Mark Noble Sr., an English immigrant, was a noted early Chicago pioneer. He was a founder of Chicago's first Methodist Church, helped avert a famine after the Blackhawk Wars by butchering cattle and once lived in John Kinzie's cabin. In 1833, Mark and Margaret Noble claimed more than 150 acres in the area and built the first frame house in the township on the top of Union Ridge, a glacial moraine and once the shoreline of Lake Michigan. Its southern wing, built in 1833, is widely considered the oldest existing building in Chicago. The Noble-Seymour-Crippen house lays claim to being the oldest existing home in Chicago.
The southern wing of the house was originally used as a farmhouse. The frame structure was approximately 25 by 30 feet, and the main entrance was in the center of the south-facing end, facing Talcott Road. It was built from white pine with a brick foundation. The center of the building featured a fireplace, and there was probably a cellar. A window was found on each side of the main door; there were probably two windows along each of the long sides of the house.
In 1868, Thomas Seymour, a prominent member of Chicago's Board of Trade, bought the house and land. He and his wife Louisa immediately added an Italianate-style northern wing to accommodate his large family and servants. He also raised the roof on the older section, the south wing, to build a second floor. This also allowed for the implementation of round, arched windows. A small, wood-frame summer kitchen was added to the south gable of the south wing. The family used the first floor of the former Noble house as a large dining room, and they used the second floor as servants' quarters. A frieze was added to this wing below the roof to ensure architectural harmony with the newer section.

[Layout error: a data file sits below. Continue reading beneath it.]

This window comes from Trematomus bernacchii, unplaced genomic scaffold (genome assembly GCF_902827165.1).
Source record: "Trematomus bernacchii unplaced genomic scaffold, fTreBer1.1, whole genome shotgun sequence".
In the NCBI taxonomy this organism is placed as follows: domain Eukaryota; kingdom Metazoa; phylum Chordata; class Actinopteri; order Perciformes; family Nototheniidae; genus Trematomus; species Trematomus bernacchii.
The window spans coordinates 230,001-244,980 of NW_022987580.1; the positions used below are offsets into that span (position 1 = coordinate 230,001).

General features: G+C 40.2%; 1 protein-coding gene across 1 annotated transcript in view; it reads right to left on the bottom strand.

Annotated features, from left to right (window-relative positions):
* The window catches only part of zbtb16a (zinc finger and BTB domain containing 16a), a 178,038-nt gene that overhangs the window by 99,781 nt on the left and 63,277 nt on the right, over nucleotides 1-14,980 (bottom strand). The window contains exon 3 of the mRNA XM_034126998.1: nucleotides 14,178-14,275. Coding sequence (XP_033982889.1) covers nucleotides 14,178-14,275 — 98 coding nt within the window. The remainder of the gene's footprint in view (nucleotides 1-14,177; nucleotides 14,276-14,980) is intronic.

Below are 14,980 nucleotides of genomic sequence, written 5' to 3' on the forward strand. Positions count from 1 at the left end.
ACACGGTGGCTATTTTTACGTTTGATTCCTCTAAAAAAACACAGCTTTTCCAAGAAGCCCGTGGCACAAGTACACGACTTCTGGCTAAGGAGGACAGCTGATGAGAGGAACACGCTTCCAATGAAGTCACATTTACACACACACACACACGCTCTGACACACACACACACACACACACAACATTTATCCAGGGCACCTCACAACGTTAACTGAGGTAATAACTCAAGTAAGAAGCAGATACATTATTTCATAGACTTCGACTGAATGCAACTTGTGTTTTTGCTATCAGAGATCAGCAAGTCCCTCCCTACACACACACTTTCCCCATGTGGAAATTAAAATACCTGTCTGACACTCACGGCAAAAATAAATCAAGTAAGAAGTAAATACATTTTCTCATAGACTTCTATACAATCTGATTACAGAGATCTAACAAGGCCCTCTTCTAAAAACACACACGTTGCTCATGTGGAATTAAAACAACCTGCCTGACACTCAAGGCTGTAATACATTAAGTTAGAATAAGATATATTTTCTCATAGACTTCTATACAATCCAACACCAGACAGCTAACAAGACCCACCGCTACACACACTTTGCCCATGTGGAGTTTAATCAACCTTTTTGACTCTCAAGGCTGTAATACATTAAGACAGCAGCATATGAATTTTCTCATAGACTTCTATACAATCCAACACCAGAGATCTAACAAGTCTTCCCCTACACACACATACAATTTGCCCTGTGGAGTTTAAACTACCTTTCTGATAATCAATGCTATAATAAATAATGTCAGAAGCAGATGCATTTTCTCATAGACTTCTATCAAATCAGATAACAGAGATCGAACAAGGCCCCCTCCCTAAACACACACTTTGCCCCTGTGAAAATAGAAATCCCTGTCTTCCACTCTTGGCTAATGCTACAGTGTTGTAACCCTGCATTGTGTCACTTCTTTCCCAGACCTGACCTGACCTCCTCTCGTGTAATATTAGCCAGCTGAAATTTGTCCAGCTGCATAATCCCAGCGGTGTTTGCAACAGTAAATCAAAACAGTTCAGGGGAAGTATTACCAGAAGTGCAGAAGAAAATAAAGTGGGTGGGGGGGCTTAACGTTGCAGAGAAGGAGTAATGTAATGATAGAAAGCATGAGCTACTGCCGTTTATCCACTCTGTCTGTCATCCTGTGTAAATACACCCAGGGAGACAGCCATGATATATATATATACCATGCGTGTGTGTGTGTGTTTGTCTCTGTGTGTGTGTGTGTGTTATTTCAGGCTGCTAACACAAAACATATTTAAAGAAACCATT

The Italianate addition has a typical floor plan for the era. A side entry hall with a stairway opens to a parlor, library, and dining room, which was the former Noble house. The second floor was used for bedrooms with a connecting door to the servants' quarters. In the 1890s, Seymour built a wood porch stretching from the south wing entrance to the Italianate entrance. Porticoes were installed over each door.
Mr. Seymour raised cattle and cultivated an apple orchard, cherry trees, and a vineyard. Seymour joined the Norwood Land and Building Association in its efforts to build a moral, healthy and beautifully landscaped suburban village. This led to the purchase of six farms and the founding of both the Township and Village of Norwood Park in 1874. Mr. Seymour served as president of the Village for 14 years. When he died in 1916, the property was sold. The house and the land south, to the far side of today's Kennedy Expressway, were sold as one of the subdivided units.
Charlotte Allen Crippen purchased the property in 1916 for her family and her business, the L.B. Allen Co. Dramatist Charlotte Allen had met her husband, concert pianist Stuart Crippen Sr., on the Chautauqua circuit. The civic-minded Crippen family sponsored community theater and musical productions and founded the local Little League Baseball program and the Norwood Park Baptist Church. They raised $750,000 for a World War II hospital plane named "The Spirit of Norwood Park."
Initially, the Crippens' home was only a summer residence without plumbing or electricity. During the 1920s, the Crippens installed indoor plumbing and electricity and added a second stairway to the Noble wing. With these additions, they made it their permanent residence. During the Depression, the house was divided into two residences and occupied by their two sons, Paul and Stuart, Jr. and their families. When the Kennedy Expressway was built in 1960, the L.B. Allen Co. was forced to move and the land was sold.
Agnes Crippen, widow of Stuart Jr., and her children, Nancy Crippen Michener and Stuart C. Crippen sold the house and the remaining 1.7 acres of land to the Norwood Park Historical Society on December 31, 1987. The Noble Seymour Crippen House was designated a City of Chicago Historic Landmark on May 11, 1988, and listed on the National Register of Historic Places on August 11, 2000.
Since 1998, the building has served as the Norwood Park Historical Society, a museum and community center at 5622-24 North Newark Avenue in Chicago.
Compiled by Dr. Neil Gale, Ph.D.